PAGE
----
The Best Results Will Come with a New Balance of Internal and External Resources
While the division of labor between internal and external teams is sure to shift going forward, the new equilibrium will play to the strengths of both internal and external teams, according to Marla Kaplowitz, president and CEO of the 4A's. Of all the data points in the ANA's most recent study, the fact that 90 percent of brand marketers surveyed also employ outside agencies speaks to the hybrid model as the most likely long-term view.
To underscore the point, Scott Grenz, VP and global head of media at GlaxoSmithKline, delivered his in-house agency presentation alongside Helen Lin, chief digital officer at Publicis, GSK's external agency, who is shepherding GSK through the company's in-house agency development. Lin acknowledged the arrangement seemed a little unorthodox at first, but when the swim lanes are distinct and the roles and responsibilities of all team members are well-defined, clarity — not confusion — follows.
For his part, Grenz emphasized that GSK didn't bring functions in house simply to follow other brands' leads, but because GSK performed an assessment of its marketing activities and recognized the need to be more accountable in pushing for media transparency and protecting consumer data.
Smarter Workflows Are a Competitive Advantage
Finally, conference speakers and survey respondents in the ANA's study identified managing workflow as the No. 1 challenge associated with effecting this shift in marketing approach. While it's clear that participants were speaking of workflows in the broad, project-management sense, the ways in which marketing is evolving are making sophisticated creative asset management solutions more of a necessity than ever.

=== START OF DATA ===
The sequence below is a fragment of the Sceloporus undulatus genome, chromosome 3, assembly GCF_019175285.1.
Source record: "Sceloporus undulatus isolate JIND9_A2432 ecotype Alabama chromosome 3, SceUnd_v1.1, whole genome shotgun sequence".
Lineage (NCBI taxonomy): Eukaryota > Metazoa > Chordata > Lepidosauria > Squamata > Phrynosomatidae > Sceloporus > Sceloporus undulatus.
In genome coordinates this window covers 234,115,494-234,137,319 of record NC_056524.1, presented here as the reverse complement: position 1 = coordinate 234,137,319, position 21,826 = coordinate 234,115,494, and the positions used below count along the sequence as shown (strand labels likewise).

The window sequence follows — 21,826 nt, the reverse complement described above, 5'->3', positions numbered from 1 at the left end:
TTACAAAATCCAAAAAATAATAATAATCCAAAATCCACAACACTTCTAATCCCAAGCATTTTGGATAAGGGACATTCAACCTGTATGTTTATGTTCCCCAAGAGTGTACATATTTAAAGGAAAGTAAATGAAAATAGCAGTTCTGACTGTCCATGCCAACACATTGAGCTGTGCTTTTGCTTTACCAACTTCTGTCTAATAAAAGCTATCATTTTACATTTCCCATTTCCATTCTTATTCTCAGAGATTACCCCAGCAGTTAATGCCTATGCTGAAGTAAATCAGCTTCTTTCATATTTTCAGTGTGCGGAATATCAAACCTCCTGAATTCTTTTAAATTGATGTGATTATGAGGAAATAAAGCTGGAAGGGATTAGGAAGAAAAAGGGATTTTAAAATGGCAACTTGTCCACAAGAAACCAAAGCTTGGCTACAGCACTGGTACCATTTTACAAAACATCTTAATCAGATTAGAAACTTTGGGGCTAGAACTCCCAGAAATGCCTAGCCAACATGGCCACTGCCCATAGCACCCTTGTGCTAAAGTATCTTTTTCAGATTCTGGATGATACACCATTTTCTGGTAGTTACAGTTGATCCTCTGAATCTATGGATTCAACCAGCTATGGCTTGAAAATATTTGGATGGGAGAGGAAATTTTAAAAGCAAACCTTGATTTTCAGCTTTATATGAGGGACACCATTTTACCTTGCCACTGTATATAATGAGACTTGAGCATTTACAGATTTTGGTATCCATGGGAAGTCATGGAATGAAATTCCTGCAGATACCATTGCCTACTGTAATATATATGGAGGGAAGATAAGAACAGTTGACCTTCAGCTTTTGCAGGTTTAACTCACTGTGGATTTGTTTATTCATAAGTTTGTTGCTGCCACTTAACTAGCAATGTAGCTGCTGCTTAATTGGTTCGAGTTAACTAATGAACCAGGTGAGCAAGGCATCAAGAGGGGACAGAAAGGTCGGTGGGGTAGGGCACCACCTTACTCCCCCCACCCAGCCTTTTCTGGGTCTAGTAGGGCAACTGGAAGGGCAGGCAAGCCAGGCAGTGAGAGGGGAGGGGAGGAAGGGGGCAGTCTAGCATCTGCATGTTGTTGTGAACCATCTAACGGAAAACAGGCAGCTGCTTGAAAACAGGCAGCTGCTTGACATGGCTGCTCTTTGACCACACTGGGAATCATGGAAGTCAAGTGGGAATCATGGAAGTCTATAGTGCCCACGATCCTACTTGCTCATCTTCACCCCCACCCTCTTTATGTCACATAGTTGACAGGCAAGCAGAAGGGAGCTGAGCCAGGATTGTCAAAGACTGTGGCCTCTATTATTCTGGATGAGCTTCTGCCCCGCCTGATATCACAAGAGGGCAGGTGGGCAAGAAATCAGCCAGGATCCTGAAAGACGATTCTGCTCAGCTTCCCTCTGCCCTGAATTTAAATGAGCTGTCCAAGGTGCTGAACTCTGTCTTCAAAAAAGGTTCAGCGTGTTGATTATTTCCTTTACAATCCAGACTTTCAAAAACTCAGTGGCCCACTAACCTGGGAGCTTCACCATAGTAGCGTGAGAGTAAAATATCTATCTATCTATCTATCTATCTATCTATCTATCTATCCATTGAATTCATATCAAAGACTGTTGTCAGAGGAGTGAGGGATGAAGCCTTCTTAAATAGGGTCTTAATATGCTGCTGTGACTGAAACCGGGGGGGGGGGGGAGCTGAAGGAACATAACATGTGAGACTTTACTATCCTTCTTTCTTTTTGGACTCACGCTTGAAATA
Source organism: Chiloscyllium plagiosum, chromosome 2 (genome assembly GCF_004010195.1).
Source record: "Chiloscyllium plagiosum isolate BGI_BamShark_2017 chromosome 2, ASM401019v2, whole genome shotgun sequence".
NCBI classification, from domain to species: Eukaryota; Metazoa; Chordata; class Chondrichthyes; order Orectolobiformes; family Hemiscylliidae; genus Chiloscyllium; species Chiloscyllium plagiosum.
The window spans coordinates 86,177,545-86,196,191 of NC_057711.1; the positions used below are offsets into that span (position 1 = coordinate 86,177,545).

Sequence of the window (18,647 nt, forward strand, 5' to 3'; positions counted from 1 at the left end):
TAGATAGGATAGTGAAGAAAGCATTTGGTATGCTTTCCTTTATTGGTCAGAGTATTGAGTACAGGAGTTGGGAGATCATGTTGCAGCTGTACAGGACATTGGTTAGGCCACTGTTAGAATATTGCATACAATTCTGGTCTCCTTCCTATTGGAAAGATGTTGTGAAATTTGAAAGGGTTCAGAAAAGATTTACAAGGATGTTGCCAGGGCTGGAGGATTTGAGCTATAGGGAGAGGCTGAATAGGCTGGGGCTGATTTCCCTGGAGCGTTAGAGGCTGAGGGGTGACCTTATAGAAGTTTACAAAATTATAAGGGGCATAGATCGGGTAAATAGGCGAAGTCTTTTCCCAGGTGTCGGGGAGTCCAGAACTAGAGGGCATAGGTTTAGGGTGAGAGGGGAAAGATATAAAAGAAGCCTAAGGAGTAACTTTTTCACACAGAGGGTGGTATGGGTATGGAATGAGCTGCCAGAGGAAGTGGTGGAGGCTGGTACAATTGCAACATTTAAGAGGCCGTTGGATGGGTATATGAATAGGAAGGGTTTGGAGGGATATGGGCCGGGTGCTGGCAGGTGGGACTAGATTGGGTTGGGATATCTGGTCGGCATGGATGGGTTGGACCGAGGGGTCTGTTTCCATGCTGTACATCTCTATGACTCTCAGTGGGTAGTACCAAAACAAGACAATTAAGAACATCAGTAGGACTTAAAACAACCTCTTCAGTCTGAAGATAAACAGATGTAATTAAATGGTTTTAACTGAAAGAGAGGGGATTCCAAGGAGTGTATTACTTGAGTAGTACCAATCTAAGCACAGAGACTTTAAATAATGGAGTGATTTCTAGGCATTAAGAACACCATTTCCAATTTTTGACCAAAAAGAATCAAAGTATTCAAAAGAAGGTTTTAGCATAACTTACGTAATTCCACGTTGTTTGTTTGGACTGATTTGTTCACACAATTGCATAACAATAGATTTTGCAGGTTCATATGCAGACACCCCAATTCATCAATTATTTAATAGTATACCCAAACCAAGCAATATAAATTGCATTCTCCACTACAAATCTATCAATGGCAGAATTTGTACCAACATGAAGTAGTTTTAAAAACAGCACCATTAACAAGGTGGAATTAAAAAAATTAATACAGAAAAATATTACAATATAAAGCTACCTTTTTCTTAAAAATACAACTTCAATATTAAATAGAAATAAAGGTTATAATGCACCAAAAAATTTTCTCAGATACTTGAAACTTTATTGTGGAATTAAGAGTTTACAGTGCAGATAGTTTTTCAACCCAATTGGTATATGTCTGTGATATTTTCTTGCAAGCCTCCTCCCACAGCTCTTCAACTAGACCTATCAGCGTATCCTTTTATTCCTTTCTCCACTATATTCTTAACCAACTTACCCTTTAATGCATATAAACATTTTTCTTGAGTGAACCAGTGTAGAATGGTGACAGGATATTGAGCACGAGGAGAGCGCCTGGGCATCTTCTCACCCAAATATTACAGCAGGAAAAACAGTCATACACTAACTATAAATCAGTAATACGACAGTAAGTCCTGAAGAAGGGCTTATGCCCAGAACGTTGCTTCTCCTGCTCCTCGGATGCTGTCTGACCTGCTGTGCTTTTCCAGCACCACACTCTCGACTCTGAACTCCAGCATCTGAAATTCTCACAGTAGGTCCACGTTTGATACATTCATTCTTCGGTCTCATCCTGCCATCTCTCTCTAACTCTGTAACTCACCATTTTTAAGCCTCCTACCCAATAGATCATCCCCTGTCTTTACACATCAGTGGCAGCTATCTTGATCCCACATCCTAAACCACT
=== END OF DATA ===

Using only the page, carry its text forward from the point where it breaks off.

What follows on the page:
At Nationwide Insurance — another one of those large, established, conservative organizations like Bayer where fads are few and new directions are generally the result of a significant market evolution — Mike Boyd, SVP of enterprise brand marketing, worried out loud about the pressures resulting from the new media world. Noting that many avenues and marketing models can be adopted to address new marketing challenges, he stressed that one thing is incontestable: "We are being asked to produce more content, to put together more creative assets, to develop more media plans at a level and pace we've never encountered before."
With marketers telling more stories in more formats and sending them to more platforms, a secure clearinghouse with permissions-based access to all the assets will serve as the glue holding multiple teams — external and in-house, often both working in tandem — and campaigns together across locations.
With traditional agency models being broken up and the way forward not always clear, finding a workflow that links disparate parts together seamlessly is an effective means of being the voice of calm in a sea of change.
By Melinda McLaughlin is the chief marketing officer at Extreme Reach, a partner in the ANA Thought Leadership Program.